I recently became interested in learning about boolean satisfiability (SAT) and satisfiability modulo theories (SMT) as a novel way to answer questions. SAT/SMT seems to be a pretty well-kept secret - at least in the circles I run in.

I am at the very early stages of learning about SAT/SMT, and as a way to help me learn it myself, I’m writing this post - with the additional hope that it might help others. For the purpose of this post, I’m conflating the terms SAT and SMT, and I don’t define them here. The very high-level description of SAT is that we declare constraints over some boolean propositions and let the SMT solver figure it out; this is in contrast to trying to write some complicated or brute-force algorithm to figure it out for us. We declare these constraints using s-expressions comprising the SMT-LIB language.

You can find the the final script and the generated input SMT-LIB and output model from this post here.

Einstein’s Problem

“Einstein’s Problem” is the kind of logical thinking puzzle I used to do in high school: there are five houses, each of a different color, with an owner of a different nationality, etc. Each such property is unique; that is, exactly one house must be blue, exactly one owner drinks milk, exactly one owner keeps birds, and so on. There are also hints as to who lives in which house – the owner of the blue house also drinks milk; the owner of the red house is neighbors with the beer drinker.

I did a search for Einstein’s Problem and found this website as the first hit. So I copied all of the text of this problem as my input. It looks like this:

  1. There are 5 houses (in a row) painted 5 different colors: Blue, Green, Red, White and Yellow.
  2. In each house there lives a person of a different nationality: Brit, Dane, German, Norwegian or Swede.
  3. These 5 owners each drink a certain beverage: Beer, Coffee, Milk, Tea or Water.
  4. They also smoke a certain brand of cigar: Bluemaster, Dunhill, Pall Mall, Prince or Blend.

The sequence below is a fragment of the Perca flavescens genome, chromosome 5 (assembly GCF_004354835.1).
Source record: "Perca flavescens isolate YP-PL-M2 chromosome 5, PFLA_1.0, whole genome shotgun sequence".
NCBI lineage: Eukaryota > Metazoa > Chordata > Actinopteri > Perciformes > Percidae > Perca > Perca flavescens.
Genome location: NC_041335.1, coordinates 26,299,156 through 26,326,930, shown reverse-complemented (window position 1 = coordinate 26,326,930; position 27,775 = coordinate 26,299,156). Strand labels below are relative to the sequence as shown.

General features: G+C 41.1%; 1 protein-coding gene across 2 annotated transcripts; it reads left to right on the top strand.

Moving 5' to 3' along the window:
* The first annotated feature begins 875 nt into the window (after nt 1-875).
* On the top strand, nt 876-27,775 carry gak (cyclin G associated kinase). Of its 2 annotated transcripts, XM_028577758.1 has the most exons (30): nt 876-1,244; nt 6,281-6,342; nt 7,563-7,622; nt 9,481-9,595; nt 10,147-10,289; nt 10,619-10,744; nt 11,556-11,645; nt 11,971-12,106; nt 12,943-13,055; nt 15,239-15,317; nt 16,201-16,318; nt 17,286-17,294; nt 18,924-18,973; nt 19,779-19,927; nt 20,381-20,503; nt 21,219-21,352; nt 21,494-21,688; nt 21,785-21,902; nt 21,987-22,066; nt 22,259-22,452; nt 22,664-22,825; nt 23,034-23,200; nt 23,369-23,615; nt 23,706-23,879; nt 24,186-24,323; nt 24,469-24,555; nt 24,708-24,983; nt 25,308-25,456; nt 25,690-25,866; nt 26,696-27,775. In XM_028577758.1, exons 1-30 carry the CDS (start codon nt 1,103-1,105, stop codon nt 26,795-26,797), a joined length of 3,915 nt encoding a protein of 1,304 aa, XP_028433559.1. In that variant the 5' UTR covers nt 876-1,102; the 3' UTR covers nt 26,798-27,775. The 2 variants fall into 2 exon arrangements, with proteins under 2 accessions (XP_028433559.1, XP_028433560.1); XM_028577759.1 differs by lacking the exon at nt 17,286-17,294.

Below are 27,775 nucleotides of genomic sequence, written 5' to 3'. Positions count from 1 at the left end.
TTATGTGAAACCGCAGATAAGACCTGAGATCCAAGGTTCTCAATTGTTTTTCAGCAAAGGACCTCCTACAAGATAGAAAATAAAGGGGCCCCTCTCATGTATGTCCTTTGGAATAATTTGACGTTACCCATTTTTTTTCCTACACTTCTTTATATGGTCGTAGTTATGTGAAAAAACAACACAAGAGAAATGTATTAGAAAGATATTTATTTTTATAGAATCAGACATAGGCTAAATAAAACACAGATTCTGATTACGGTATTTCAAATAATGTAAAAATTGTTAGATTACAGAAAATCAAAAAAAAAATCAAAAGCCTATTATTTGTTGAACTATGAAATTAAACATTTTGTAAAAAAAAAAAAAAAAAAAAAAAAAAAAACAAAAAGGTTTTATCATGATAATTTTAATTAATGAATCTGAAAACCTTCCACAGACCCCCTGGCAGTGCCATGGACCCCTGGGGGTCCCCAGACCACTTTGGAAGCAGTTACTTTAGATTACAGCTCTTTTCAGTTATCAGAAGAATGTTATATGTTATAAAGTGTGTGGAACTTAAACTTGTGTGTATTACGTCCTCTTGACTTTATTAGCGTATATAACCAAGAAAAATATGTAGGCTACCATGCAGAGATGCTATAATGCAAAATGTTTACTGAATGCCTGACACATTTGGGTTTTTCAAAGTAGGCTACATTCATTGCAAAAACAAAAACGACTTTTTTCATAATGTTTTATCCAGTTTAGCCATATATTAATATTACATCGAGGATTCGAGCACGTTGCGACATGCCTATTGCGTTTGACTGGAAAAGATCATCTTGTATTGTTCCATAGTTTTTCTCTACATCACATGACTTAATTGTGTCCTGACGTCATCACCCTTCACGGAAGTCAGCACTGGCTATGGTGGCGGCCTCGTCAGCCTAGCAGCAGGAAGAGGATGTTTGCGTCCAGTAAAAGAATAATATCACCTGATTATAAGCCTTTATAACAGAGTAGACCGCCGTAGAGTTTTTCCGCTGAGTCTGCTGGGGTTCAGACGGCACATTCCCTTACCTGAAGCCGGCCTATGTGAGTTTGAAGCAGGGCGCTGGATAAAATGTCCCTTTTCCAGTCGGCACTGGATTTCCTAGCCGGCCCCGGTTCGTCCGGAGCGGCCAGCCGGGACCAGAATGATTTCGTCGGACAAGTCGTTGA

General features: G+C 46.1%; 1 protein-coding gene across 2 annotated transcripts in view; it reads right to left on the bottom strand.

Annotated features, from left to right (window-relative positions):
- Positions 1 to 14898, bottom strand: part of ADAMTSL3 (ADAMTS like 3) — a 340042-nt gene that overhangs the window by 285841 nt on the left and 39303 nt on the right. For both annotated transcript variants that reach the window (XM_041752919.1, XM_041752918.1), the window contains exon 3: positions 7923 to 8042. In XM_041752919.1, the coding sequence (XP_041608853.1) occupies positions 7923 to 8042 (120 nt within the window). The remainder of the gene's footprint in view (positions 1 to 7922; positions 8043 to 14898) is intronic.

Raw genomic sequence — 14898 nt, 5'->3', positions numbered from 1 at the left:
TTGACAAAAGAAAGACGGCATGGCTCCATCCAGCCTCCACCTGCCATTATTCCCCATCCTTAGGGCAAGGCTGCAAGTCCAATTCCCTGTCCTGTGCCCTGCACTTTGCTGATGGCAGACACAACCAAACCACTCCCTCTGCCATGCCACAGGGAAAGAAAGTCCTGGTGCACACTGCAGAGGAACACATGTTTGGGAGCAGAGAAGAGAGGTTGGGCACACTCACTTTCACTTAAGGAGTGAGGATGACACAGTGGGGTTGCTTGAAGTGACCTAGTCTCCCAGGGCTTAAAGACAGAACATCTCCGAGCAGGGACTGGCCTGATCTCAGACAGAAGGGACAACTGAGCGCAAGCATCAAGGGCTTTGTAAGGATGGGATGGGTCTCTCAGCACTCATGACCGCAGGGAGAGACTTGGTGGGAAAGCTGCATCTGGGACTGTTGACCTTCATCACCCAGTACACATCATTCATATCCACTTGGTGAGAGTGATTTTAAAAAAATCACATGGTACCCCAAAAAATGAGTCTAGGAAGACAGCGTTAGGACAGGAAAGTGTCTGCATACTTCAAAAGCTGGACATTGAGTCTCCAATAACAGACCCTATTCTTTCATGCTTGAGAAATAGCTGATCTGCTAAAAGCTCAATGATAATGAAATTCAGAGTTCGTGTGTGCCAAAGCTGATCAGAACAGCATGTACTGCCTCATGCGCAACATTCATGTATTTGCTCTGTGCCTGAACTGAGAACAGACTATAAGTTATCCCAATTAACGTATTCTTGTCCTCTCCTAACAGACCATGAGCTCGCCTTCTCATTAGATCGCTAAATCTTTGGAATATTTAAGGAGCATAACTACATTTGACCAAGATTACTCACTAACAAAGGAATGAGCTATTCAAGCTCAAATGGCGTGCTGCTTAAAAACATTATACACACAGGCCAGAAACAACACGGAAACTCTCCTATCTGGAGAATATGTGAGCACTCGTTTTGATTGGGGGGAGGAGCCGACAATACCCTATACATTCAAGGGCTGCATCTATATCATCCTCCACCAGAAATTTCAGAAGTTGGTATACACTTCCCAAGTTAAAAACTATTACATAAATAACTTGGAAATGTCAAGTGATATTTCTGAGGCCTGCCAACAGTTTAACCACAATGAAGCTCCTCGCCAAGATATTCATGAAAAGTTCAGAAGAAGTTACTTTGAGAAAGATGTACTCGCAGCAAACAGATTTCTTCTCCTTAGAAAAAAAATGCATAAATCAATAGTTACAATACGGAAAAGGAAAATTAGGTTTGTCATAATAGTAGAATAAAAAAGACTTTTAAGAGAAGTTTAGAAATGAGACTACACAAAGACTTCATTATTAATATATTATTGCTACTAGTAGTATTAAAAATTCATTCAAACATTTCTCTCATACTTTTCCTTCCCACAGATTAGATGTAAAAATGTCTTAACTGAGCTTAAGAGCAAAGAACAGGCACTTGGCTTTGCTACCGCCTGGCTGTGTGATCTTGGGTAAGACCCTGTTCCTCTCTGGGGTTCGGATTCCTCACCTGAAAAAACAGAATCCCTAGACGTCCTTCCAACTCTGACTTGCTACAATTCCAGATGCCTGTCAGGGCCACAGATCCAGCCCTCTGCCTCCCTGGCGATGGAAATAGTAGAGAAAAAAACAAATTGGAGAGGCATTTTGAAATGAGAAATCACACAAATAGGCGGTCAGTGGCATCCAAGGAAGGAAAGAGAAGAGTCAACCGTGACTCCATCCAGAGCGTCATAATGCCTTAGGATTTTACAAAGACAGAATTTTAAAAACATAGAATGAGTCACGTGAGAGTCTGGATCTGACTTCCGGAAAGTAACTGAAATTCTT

5. Additionally, they also keep a certain type of pet: Cats, Birds, Dogs, Fish or Horses.
  6. The owners DO NOT have the same pet, smoke the same brand of cigar or drink the same beverage.

Then there are some clues:

  1. The Brit lives in a Red house.
  2. The Swede keeps Dogs as pets.
  3. The Dane drinks Tea.
  4. The Green house is on the left of the White house.
  5. The Green house owner drinks Coffee.
  6. The owner who smokes Pall Mall rears Birds.
  7. The owner of the Yellow house smokes Dunhill.
  8. The owner living in the center house drinks Milk.
  9. The Norwegian lives in the first house.
  10. The owner who smokes Blend lives next to the one who keeps Cats.
  11. The owner who keeps horses lives next to the man who smokes Dunhill.
  12. The owner who smokes Bluemaster drinks Beer.
  13. The German smokes Prince.
  14. The Norwegian lives next to the Blue house.
  15. The owner who smokes Blend has a neighbor who drinks Water.

Setting up the solution

To solve this puzzle, I wanted to stick with creating an .smt2 file fed to an SMT solver – specifically, Z3 – instead of using the Python API, for example. I did, however, make use of Python to generate all the s-exprs.